Toronto on Smith Creek
June 23, 1819
uper Canada lake Ontario in the township of hope
In complyance with your Kind request when we parted in Eastrington Church yard, I gladly set down to write to informe you a little of our feelings.
When we entered on board of the Fame not knowing when or where we should land & our Friends bidding fairwell not knowing that we should ever meet again in the world there things with a many more that crowded in upon the mind was almost ready to counterbalace the desire that we had to see America but after the bustle was a little subsided, & the ship got on her way and a few reflections passing through the mind we became a little more composed, & a Desire sprung up that we might through the blessing of God be wafted safe through the wartere element & land safe on the shores of America & our desires was so far fullfilled. For while we was in great danger & striking first one field of Ice & then another & a large ship going down close by, from which we took the captain & crew & passengers he still made a way for our escape, a breeze sprung up & the Ice opened & we sailed out & left a fine ship & rich cargo for the boistrous waves to swallow up, I hope before the time you have received the few & little presents sent for Children & likwise I expect you have seen the letter wrote to my Father Thompson which gave a short account of our passage up the country to this place so I think its needless to say more about the passage so I shall give you a few hints about the climate country people & place and likwise what sort of Birds & Beasts inhabite the same.
This climate seams to me to be a great deal more productive to the vegitable creation then our native that is yorkshire for here the Farmer can grow anything he pleases & with half the labour, I have seen all sorts of grain grown here except beans & Pares these would be very valuable in this country, we wonder what sorte of weather you have had in England for we have had verry fine & very hot so that they can grow Melons & squashes & cucumbers to a very great size so you may judge the heat, the Thermomiter stood at about one 100 in the shade, about the middle of July & at this time it has been as low as 25 in our room, not more than than three yards from the fire, we have had some keen frosts but very little snow, I have been told by one of the oldest settlers of this place that he never knew the frost penetrate as deep in so little time since he knew the country & that is about 20 years.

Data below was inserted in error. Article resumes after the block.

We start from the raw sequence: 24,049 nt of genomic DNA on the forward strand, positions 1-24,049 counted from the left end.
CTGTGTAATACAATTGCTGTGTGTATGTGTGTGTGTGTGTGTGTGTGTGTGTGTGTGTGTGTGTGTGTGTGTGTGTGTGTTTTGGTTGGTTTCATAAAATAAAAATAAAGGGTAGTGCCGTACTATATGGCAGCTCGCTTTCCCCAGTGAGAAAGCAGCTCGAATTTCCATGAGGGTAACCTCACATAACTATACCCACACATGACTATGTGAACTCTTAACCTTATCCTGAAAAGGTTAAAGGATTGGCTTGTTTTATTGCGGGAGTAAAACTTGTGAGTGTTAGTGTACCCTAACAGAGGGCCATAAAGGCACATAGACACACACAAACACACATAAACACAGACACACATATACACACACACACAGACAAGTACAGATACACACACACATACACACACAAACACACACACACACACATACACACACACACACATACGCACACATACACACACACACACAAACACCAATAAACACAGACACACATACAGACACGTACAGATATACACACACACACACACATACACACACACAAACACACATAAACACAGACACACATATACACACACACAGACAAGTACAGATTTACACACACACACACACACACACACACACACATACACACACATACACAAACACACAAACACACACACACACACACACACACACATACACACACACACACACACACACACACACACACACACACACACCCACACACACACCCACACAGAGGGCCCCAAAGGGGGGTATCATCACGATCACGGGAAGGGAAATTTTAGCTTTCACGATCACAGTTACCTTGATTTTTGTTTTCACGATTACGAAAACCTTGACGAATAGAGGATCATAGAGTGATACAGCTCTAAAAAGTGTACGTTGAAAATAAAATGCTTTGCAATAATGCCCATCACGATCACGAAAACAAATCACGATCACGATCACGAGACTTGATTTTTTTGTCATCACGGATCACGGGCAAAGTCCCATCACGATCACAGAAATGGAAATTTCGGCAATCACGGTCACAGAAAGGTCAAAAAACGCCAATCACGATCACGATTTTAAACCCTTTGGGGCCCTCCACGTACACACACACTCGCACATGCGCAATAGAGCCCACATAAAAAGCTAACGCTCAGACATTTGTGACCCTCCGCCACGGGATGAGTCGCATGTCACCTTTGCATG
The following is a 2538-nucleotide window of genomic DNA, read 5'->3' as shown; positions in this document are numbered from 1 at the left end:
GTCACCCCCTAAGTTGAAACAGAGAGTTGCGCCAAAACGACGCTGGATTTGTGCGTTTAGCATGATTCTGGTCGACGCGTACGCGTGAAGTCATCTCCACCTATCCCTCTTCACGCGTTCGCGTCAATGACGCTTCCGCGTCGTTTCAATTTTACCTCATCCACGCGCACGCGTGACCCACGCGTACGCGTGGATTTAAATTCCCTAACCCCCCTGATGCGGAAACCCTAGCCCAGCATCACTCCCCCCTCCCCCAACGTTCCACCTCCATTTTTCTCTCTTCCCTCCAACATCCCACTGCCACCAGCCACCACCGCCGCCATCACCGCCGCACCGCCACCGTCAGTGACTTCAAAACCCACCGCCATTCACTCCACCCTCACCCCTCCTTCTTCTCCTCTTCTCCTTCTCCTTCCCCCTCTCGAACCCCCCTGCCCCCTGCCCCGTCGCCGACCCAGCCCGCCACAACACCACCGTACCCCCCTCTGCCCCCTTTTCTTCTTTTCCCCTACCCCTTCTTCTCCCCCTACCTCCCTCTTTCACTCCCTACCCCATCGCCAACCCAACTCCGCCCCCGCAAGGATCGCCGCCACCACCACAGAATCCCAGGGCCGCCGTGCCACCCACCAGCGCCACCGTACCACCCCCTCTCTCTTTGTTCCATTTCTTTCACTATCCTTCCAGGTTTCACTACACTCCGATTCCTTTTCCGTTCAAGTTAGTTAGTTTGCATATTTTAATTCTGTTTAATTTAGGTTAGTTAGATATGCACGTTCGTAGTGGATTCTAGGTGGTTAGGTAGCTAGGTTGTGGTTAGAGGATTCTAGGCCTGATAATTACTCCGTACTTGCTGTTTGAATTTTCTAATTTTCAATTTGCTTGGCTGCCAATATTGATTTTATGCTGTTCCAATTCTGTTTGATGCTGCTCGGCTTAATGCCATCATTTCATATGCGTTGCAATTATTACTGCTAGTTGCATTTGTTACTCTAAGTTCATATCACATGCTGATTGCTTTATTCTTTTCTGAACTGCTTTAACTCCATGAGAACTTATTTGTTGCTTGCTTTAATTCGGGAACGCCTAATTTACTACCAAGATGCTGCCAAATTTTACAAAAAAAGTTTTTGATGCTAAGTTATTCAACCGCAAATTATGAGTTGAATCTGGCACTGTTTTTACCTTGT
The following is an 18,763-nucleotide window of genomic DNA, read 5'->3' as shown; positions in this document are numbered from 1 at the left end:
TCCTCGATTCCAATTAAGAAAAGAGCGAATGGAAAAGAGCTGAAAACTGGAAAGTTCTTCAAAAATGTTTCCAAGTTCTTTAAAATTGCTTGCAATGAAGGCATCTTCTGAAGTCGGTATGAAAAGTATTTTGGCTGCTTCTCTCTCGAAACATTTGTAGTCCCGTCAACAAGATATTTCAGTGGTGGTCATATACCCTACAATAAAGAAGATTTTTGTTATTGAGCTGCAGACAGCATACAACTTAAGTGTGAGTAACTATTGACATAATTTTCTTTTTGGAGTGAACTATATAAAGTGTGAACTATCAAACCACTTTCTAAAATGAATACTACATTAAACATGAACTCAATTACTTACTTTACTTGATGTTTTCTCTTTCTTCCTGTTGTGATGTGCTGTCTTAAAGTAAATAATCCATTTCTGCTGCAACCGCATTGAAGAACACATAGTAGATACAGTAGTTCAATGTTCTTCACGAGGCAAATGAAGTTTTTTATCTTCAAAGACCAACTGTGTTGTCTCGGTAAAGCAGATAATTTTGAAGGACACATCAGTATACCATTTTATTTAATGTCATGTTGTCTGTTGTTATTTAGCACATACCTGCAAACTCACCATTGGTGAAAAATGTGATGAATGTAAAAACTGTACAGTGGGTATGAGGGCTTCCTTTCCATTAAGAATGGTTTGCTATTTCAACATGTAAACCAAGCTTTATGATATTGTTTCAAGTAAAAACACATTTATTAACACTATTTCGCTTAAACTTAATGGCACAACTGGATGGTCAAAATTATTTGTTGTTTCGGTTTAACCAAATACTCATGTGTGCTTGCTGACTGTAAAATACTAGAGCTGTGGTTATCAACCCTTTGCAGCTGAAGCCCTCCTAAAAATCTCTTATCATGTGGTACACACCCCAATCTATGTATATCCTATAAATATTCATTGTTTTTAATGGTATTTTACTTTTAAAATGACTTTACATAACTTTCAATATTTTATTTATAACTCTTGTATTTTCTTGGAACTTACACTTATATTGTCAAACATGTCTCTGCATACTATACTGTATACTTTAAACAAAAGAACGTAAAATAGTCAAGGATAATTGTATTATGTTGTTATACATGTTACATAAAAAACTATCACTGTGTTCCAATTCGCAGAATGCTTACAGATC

This country chiefly consists of a light loamy soil & well wartered, for fine springs are numerous, it is rather ridgy but cant be called mountainious the little hills are in a general way covered with a blooms of darkish yellow about 12 or 14 inches thick & below that begins small pebles mixt with a rich greasy marbly earth, when taken & mixt with water it will be far tougher then lime morter & when dry very near as white I shall just mention one thing that came under my notice I went out into the new Township to look for land as here is 100 Acres for every old country man for nothing & meeting a country man of the name of Dawson a very nice old man indeed, he has 3 sons & 2 Daughters, the sons and himself has drawn 400 acres of good land & they only came into the woods in may month & they have got 6 or 7 acres of land cleared & a fine garden & one of the young men was under the ???sites of sinking a well here is not amany in this country & coming to some curious soil about 5 or 6 feet from the surface which was very marbly mixed with very rough gray sand & pebles on which he had planted some cabages & they then look very growing like, I have seen him since & he told me they had got too an immence size since that I have not noticed the soil so much only there be a soil for I considered that the Almighty made the climate & he had made the soil to suit it & he could make the cabages to grow.